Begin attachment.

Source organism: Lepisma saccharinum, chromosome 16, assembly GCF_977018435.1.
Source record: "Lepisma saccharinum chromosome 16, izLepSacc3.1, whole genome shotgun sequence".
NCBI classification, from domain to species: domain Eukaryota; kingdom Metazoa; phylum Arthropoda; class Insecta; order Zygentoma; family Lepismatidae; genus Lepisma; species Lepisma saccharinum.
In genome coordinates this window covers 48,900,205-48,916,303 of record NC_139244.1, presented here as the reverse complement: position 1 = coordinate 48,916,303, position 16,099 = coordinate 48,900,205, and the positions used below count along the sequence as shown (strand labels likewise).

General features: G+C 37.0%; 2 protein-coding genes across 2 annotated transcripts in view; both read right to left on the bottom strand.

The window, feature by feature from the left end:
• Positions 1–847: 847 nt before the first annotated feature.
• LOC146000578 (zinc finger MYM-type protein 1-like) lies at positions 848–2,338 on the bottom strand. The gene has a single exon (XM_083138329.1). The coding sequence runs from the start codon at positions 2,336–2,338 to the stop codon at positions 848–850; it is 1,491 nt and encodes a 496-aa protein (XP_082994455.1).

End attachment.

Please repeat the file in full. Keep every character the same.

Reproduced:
Source organism: Lepisma saccharinum, chromosome 16, assembly GCF_977018435.1.
Source record: "Lepisma saccharinum chromosome 16, izLepSacc3.1, whole genome shotgun sequence".
NCBI classification, from domain to species: domain Eukaryota; kingdom Metazoa; phylum Arthropoda; class Insecta; order Zygentoma; family Lepismatidae; genus Lepisma; species Lepisma saccharinum.
In genome coordinates this window covers 48,900,205-48,916,303 of record NC_139244.1, presented here as the reverse complement: position 1 = coordinate 48,916,303, position 16,099 = coordinate 48,900,205, and the positions used below count along the sequence as shown (strand labels likewise).

General features: G+C 37.0%; 2 protein-coding genes across 2 annotated transcripts in view; both read right to left on the bottom strand.

The window, feature by feature from the left end:
• Positions 1–847: 847 nt before the first annotated feature.
• LOC146000578 (zinc finger MYM-type protein 1-like) lies at positions 848–2,338 on the bottom strand. The gene has a single exon (XM_083138329.1). The coding sequence runs from the start codon at positions 2,336–2,338 to the stop codon at positions 848–850; it is 1,491 nt and encodes a 496-aa protein (XP_082994455.1).